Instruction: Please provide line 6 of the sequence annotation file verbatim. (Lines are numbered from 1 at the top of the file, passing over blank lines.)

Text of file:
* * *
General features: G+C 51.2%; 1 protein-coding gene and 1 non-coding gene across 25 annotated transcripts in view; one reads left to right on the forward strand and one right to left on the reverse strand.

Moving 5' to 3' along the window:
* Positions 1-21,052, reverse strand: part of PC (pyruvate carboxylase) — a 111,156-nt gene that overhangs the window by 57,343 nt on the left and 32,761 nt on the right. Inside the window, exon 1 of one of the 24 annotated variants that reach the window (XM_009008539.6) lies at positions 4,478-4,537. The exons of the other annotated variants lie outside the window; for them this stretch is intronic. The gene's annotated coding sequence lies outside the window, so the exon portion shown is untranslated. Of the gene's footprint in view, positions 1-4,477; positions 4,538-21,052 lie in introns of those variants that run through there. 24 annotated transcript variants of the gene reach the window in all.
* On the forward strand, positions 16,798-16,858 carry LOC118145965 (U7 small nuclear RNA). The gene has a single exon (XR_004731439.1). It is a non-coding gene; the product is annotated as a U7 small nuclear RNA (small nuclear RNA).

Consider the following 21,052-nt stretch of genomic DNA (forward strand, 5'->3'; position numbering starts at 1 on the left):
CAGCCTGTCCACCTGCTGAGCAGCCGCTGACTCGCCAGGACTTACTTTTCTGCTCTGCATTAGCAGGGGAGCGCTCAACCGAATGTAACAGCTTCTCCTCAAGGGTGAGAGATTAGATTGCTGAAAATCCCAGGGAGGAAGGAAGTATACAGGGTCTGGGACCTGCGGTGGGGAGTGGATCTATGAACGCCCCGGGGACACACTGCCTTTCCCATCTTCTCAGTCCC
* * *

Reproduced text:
CAGCCTGTCCACCTGCTGAGCAGCCGCTGACTCGCCAGGACTTACTTTTCTGCTCTGCATTAGCAGGGGAGCGCTCAACCGAATGTAACAGCTTCTCCTCAAGGGTGAGAGATTAGATTGCTGAAAATCCCAGGGAGGAAGGAAGTATACAGGGTCTGGGACCTGCGGTGGGGAGTGGATCTATGAACGCCCCGGGGACACACTGCCTTTCCCATCTTCTCAGTCCC